Receiving word of the attack, Ticonderoga sent four Vought F-8E Crusaders, armed with rockets, to assist. They engaged the North Vietnamese with the rockets, as well as strafing fire. Two days later, on August 4, the aircraft carrier received a second request for aid, this time from the USS Turner Joy (DD-951). Again, Ticonderoga launched fighters, sinking two boats and damaging an additional two.

Ticonderoga continued to launch air strikes against North Vietnamese supply, logistics and communications targets between 1964-69, split between “Dixie” and “Yankee” stations. Over the course of her time in the Far East, she conducted tens of thousands of sorties.

Apollo 16 and 17

USS Ticonderoga (CVS-14) transiting near the Apollo 17 Command Module
USS Ticonderoga (CVS-14) recovering the astronauts and Command Module of the Apollo 17 mission, 1972. (Photo Credit: NASA / Wikimedia Commons / Public Domain)

After her return from Vietnam, the USS Ticonderoga was redesignated CVS-14 and underwent conversion to an anti-submarine warfare (ASW) support carrier. She conducted training for this new role, and during the same year made a brief appearance in the film, Tora! Tora! Tora!, portraying the USS Enterprise (CV-6).

In April 1972, Ticonderoga was deployed to the eastern Pacific to recover the Apollo 16 mission capsule and its crew of three, some 215 miles from Christmas Island. The carrier did the same for the Apollo 17 mission later that year, picking up Eugene Cernan, Ronald Evans and Harrison Schmitt off the coast of American Samoa.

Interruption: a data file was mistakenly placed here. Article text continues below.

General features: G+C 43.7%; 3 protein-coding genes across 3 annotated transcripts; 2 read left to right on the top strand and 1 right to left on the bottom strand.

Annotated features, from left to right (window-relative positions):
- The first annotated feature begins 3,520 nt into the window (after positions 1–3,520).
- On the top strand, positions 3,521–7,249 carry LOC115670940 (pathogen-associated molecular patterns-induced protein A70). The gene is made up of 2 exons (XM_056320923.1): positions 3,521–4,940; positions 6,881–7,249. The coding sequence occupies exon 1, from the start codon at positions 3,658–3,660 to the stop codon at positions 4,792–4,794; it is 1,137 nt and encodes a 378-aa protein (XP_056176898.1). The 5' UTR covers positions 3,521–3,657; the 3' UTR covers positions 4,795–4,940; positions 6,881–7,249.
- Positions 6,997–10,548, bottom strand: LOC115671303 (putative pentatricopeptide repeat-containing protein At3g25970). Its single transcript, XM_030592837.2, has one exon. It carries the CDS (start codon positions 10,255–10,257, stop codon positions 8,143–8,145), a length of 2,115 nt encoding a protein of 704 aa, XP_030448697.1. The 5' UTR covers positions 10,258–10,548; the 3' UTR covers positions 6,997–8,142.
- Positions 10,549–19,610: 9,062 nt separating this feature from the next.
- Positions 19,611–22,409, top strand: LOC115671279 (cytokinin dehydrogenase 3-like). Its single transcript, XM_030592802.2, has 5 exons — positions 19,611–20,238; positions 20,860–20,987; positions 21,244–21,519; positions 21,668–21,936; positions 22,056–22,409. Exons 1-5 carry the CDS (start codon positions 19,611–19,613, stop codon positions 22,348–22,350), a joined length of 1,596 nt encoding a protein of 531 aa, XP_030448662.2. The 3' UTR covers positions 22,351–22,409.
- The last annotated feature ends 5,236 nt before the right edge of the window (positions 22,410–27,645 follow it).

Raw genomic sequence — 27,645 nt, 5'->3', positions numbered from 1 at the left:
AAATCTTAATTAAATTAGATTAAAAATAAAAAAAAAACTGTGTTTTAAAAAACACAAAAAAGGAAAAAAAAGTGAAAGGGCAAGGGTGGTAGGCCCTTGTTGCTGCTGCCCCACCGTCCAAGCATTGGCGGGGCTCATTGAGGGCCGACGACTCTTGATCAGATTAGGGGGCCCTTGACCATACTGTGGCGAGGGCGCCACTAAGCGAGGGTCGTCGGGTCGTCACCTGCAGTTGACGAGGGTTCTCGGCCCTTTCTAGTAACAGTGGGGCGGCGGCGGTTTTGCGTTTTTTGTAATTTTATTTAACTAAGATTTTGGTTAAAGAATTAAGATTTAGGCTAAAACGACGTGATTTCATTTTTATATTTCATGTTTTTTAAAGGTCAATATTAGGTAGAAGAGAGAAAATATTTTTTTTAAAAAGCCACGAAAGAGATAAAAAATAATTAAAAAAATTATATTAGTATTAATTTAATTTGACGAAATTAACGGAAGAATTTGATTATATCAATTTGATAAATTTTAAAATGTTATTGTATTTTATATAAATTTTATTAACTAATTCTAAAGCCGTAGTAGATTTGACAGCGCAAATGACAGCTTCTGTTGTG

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Ticonderoga’s final action was on June 22, 1973, when she picked up the Skylab 2 astronauts off the coast of San Diego. The aircraft carrier remained active for a number of months after, before being decommissioned for a final time on September 1, 1973. Two years later, she was sold for scrap.

Ryan McLachlan

Ryan McLachlan is a historian and content writer for Hive Media. He received his Bachelor of Arts in History and Classical Studies and his Master of Arts in History from the University of Western Ontario. Ryan’s research focused on military history, and he is particularly interested in the conflicts fought by the United Kingdom from the Napoleonic Wars to the Falklands War.

Ryan’s other historical interests include naval and maritime history, the history of aviation, the British Empire, and the British Monarchy. He is also interested in the lives of Sir Winston Churchill and Admiral Lord Nelson. Ryan enjoys teaching, reading, writing, and sharing history with anyone who will listen.

In his spare time, he enjoys watching period dramas such as Murdoch Mysteries and Ripper Street and also enjoys reading classical literature and Shakespeare. He also plays football and is an afternoon tea connoisseur.